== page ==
We also know that the arrival of Islam to the shores of the Atlantic coast in the 7th century did not result in the immediate disappearance of the presence of Christianity. The complete erasure will take place five centuries later under the authority of the Almohad dynasties, at the same time as the disappearance of other currents, such as Shiism and Kharijism, throughout the Maghreb.

Despite the absence of historical sources that can attest to this today, it is therefore more than likely that the territories of south-eastern Morocco were able to welcome a Christian kingdom.

The existence of Doula, Zelfa, Stouka and Aïssatou, the four princesses’ daughters of the King of Ouâd, is therefore just as probable, as is their reign over the lands today united and named the rural Moroccan commune of Aït Zineb.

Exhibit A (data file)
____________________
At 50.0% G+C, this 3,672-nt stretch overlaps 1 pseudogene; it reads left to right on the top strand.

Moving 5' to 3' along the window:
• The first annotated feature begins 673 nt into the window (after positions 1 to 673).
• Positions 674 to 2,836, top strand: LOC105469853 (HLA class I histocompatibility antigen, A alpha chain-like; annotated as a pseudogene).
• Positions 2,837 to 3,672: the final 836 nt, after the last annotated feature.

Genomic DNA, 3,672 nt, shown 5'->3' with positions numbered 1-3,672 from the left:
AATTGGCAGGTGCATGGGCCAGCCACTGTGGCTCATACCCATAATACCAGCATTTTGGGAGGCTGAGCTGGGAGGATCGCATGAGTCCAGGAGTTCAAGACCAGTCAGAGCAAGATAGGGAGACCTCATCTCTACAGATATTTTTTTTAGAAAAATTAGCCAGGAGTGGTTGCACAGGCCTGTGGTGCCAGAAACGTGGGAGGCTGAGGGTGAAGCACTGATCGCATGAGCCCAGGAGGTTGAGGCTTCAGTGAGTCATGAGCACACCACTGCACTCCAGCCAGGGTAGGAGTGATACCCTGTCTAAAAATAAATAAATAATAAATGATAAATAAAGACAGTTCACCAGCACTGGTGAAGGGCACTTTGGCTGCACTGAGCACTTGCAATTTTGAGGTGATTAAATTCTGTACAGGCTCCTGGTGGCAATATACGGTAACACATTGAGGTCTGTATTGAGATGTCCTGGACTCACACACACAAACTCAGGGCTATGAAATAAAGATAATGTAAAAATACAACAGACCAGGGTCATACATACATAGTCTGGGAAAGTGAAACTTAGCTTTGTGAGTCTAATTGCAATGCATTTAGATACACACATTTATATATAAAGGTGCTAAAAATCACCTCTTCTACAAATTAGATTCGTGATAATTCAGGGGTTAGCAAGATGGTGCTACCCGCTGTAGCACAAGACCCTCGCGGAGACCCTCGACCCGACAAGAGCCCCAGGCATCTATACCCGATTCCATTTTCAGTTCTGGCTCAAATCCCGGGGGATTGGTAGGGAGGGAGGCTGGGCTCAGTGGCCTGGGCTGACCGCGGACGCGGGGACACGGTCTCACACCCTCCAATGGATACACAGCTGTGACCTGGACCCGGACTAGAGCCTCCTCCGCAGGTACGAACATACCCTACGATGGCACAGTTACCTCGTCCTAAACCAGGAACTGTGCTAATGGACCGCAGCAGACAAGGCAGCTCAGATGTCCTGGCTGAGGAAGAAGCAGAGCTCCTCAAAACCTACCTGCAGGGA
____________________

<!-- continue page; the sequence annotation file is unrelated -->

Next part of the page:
The persistence of their memory today among the inhabitants of the ksar of Aït Ben Haddou, just as at the time of the explorer Charles de Foucault, reinforces the possibility of this reality and mainly because the melody of their first names still resonates in the name of the places that once hosted them.

Where Doula Bent Ouâd had settled, in the fortress of Tasgedlt visited by Charles de Foucauld, the douar today bears the name of Tadoula, the prefix “Ta” indicating the feminine form of a name in the Amazigh language. Today, the douar where Stouka Bent Ouâd is supposed to have been living is named Taskoukt.

And the Ksar of Aït Ben Haddou, which once was the home of Princess Aïssatou, has for centuries been named after its official founders, the Aït Aïssa family.

A final clue sheds light on the legend in a most masterly fashion, so as to validate it forever: Aïssa is the Arabic translation of the name of Jesus.

To discover